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[This post has generated a lot of inquiries about fares and schedules for RORO services between Batangas and Mindoro. I would like to clarify that what I wrote about is on one experience we had on a trip about 2 years ago. I am not connected with any of the ferry companies nor am I connected with the port authorities. For more info/details, here as some useful links:
Following is the original post:
Due to rough seas, there were no SuperCat trips between Batangas and Mindoro when we arrived at Batangas Port one Thursday morning. It seemed that there was only one fast ferry under the banner of SuperCat that plies the Batangas-Calapan route and it was on hold in Calapan due to rough waters. Later in the day though I would theorize that there might not have been enough passengers that morning between the cities and a decision had to be made not to make the trip, with the convenient and irrefutable reason of rough seas.
RORO Ferry ticket (left) and passenger terminal fee ticket
A view of two RORO ferries docked at the Batangas Port. One was operated by Montenegro Lines’ Marina Ferries and the other by Starlight Ferries.
Passengers boarding the ferry Reina Hosanna. Some vehicles, mostly trucks were already loaded on the ferry. Others would have to wait until passengers have boarded the vessel.
A view inside the ferry where vehicle and freight are positioned and secured for the voyage. People form a line before the narrow stairway to the passenger level.
Passengers climbing the narrow stairway to the passenger deck of the Reina Hosanna.
A view of the Batangas Port from the upper (view) deck of the ferry right above the passenger deck. Trucks can be seen boarding (rolling on) the ferry. The orange things are lifeboats lined along the rear of the passenger deck.
A provincial bus arrives to board another RORO ferry, the Starlight Nautica, which was scheduled to leave an hour after our scheduled departure. There are many bus companies plying the western nautical highway route , which can take the traveler to Caticlan, the jump off point for Boracay Island.
Reina Hosanna crewmen raise anchor.
A view inside the passenger deck – seats were cushioned but mostly dilapidated and obviously requiring re-upholstery. The cabin seemed to be originally air-conditioned and we were lucky that the weather was fine and not so hot that day. Some passengers went to the upper deck to get some air.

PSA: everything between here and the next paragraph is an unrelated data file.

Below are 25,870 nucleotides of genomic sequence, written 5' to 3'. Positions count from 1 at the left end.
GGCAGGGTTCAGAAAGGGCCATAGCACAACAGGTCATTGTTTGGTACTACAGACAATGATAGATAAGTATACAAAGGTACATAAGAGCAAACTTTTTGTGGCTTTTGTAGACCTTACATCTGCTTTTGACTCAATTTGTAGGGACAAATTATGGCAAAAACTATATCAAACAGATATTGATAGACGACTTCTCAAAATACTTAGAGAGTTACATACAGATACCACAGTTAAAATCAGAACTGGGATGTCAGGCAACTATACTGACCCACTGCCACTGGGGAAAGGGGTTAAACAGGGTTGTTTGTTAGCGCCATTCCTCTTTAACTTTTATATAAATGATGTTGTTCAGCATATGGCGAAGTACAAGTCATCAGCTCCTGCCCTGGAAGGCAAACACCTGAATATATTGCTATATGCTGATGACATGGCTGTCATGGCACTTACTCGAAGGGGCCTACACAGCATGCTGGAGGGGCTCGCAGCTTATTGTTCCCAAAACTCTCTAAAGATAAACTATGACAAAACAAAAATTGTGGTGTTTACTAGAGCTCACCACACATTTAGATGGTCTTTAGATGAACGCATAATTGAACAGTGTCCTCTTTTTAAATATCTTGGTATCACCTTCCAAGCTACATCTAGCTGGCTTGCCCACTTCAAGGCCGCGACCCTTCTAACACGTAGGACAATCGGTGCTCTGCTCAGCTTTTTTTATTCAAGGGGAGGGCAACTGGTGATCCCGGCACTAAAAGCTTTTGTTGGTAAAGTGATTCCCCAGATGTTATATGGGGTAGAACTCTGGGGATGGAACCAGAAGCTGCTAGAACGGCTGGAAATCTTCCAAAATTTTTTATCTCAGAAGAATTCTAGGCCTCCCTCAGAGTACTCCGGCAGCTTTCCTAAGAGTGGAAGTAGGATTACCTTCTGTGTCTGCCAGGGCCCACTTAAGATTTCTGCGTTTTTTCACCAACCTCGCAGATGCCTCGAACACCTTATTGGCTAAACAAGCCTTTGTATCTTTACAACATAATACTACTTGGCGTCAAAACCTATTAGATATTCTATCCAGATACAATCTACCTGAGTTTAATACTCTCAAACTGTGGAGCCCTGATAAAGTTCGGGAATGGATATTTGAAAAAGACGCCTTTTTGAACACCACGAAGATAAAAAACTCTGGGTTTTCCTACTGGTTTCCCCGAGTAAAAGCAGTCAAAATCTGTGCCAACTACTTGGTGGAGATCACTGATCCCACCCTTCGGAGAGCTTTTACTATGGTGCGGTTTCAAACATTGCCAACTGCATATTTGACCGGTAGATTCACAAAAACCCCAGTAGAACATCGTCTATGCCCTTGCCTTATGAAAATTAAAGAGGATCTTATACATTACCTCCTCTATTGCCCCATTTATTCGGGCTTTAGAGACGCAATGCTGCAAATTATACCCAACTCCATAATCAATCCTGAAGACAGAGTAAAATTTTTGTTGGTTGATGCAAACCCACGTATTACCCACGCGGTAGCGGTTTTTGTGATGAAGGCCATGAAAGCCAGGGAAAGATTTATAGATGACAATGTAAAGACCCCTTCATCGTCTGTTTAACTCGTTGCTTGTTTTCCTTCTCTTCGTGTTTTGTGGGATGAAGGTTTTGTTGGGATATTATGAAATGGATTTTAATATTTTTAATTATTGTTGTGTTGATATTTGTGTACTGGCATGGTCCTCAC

Rough seas along the Verde Island passage to Calapan. We actually saw two fast craft going the opposite direction during our almost 3-hour voyage to Mindoro. One was a SuperCat and another was a FastCat, and they were traveling despite the same rough waters shown in the photo!
Another ferry preparing to leave Calapan Port.
Crew throwing a line to the port as our ferry docked at Calapan.
Passengers disembarking from the ferry.
Vans waiting for passengers bound for various destinations in Mindoro including those in Mindoro Occidental on the other side of the island.
It was my first ferry ride in a long time. The last one was a fast ferry trip using the SuperCat service from Cebu to Tagbilaran, Bohol. That was in the afternoon and was quite a rough ride, too. I think shipping lines should not balk on the safety and comfort of passengers. People would be willing to pay a higher fare if the vessels are in better condition and facilities such as seats are well-maintained. I can only imagine the traveling conditions during the peak periods when a lot of people would take these RORO ferries as they are usually the cheaper and practical option between islands. –
A friend, Dr. Jonathan Salvacion, posted some photos of a trip he made to Marinduque. I noticed a couple of photos showing the ferry their group took between the Port of Lucena and Marinduque Island. After getting his permission to use the photos, I am post both here to show the typical ferry used in inter-island, roll-on roll-off (RORO) transport in the Philippines. Being an archipelago, providing safe and efficient inter-island transport is a continuing challenge for the country. A lot of progress, though, has been made regarding infrastructure and services. The improvements include the nautical highway system comprised of highways and seaports where the past and present administrations have invested heavily during the past decade.
Passengers boarding the ferry to Marinduque – the port is designed with a ramp for vehicles to easily “roll-on/roll-off” the vessel [Photo credit: Jonathan Salvacion]